Interior Georgian brass knobs were spun with a pressed brass rose. Roses were normally surface fixed with brass slotted screws, although occasionally screw fixings were hidden at the junction between the rose and door knob shank.
Brass was much more expensive than cast iron and so was kept for front doors, reception rooms and main bedrooms. Roses were generally made from the same material as their knob, with the exception of wooden knobs, where brass was used.
Ironmongery became progressively more plain for minor rooms, servants’quarters and back areas, which were more likely to use cast iron.
Designs for doors changed to suit these styles and their ironmongery was selected to follow suit. Later, in very wealthy households, the principal or reception apartments may have had ormolu (gilded bronze), and, later. ceramic (china or porcelain with a transparent glaze and occasionally gold lustre decoration, or red earthenware with an opaque blackish glaze),ebony, cocoawood, bone horn, or ivory knobs. The choice depended on the overall decorative scheme for the room; for example, black wooden knobs are found in dining rooms, where the marble chimney-piece is usually also black.
Regular polishing will keep brass looking attractive and in the best condition, although chemicals for cleaning brass may harm adjoining paintwork and stone if used carelessly.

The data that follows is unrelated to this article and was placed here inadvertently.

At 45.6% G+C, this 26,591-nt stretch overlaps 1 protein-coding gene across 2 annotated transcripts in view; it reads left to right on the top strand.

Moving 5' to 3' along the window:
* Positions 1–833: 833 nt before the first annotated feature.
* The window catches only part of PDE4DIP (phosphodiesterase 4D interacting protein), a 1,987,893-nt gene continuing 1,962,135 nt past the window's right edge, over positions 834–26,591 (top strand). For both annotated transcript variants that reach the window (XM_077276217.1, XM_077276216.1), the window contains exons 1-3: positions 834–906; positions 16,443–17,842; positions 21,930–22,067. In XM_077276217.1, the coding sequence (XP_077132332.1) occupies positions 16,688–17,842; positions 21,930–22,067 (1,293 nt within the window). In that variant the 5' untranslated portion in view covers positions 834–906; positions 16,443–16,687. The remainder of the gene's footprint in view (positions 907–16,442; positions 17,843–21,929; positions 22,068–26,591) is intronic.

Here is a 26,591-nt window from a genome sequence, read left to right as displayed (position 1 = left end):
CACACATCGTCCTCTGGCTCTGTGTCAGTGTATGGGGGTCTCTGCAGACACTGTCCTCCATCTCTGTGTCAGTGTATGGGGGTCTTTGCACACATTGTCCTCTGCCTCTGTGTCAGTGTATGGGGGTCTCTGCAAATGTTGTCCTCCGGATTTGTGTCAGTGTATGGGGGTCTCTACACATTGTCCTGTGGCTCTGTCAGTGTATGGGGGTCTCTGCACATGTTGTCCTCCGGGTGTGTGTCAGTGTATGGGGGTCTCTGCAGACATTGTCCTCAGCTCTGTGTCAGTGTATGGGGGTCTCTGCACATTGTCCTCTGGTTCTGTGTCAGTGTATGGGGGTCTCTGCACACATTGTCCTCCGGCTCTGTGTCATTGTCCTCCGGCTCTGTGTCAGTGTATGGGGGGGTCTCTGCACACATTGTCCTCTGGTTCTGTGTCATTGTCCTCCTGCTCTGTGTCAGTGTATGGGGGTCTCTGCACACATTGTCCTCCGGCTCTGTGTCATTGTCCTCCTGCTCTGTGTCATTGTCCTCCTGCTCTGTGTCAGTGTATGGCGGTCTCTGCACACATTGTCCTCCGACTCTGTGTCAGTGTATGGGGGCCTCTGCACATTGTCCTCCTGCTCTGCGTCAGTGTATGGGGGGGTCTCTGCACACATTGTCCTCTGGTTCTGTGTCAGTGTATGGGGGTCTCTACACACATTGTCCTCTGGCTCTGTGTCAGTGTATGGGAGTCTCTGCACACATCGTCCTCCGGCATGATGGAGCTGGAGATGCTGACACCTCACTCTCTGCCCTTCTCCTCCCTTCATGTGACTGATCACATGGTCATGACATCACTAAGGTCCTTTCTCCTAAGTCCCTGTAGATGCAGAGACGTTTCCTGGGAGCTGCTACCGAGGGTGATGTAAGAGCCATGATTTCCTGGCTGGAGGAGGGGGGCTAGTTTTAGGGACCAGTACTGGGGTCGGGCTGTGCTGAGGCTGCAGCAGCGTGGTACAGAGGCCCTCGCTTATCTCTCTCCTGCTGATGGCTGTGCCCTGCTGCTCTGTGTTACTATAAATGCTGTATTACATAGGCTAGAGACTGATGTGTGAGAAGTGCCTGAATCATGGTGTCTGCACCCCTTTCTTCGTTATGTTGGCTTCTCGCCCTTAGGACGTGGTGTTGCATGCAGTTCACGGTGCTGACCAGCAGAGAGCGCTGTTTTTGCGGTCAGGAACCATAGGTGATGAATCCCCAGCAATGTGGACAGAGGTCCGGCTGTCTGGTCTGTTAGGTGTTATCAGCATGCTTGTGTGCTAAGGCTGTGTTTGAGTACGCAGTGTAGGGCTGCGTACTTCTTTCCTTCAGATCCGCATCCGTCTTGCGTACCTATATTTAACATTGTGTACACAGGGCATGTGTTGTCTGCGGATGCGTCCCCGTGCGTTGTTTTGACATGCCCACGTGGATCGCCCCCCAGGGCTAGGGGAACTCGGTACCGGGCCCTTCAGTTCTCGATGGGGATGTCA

Very good reproduction of a spun brass knob, now made in cast brass, with a pressed rose (back plate) are available. www.inbrass.co.uk, stock suitable numerals, rectangular main door handles and letter plates.
Covering the adjoining stone or timber with a plastic or cardboard template can make cleaning easier
All door furniture should be left on when painting a door, and the paint taken up over the sides leaving the front face exposed for polishing.
After polishing, wash the polish residue off with warm soapy water (as brass polishing materials actually promote tarnishing if left on), dry and apply a thin film of beeswax furniture polish to keep brassware polished for longer.
A thick cast brass rose is inappropriate for the early Georgian period.
Aim to use new brass numerals specially cast to match those most commonly found.
The Victorian period was one of rapid development in Birkenhead with the arrival of the railways, heavy industry and rapid growth of trade in the mid to late 19th century. Many items for the building industry were now mass-produced, including door ironmongery. The wide choice available was displayed in builders’ merchant pattern books and catalogues, and was only tempered by cost and the influences of fashions.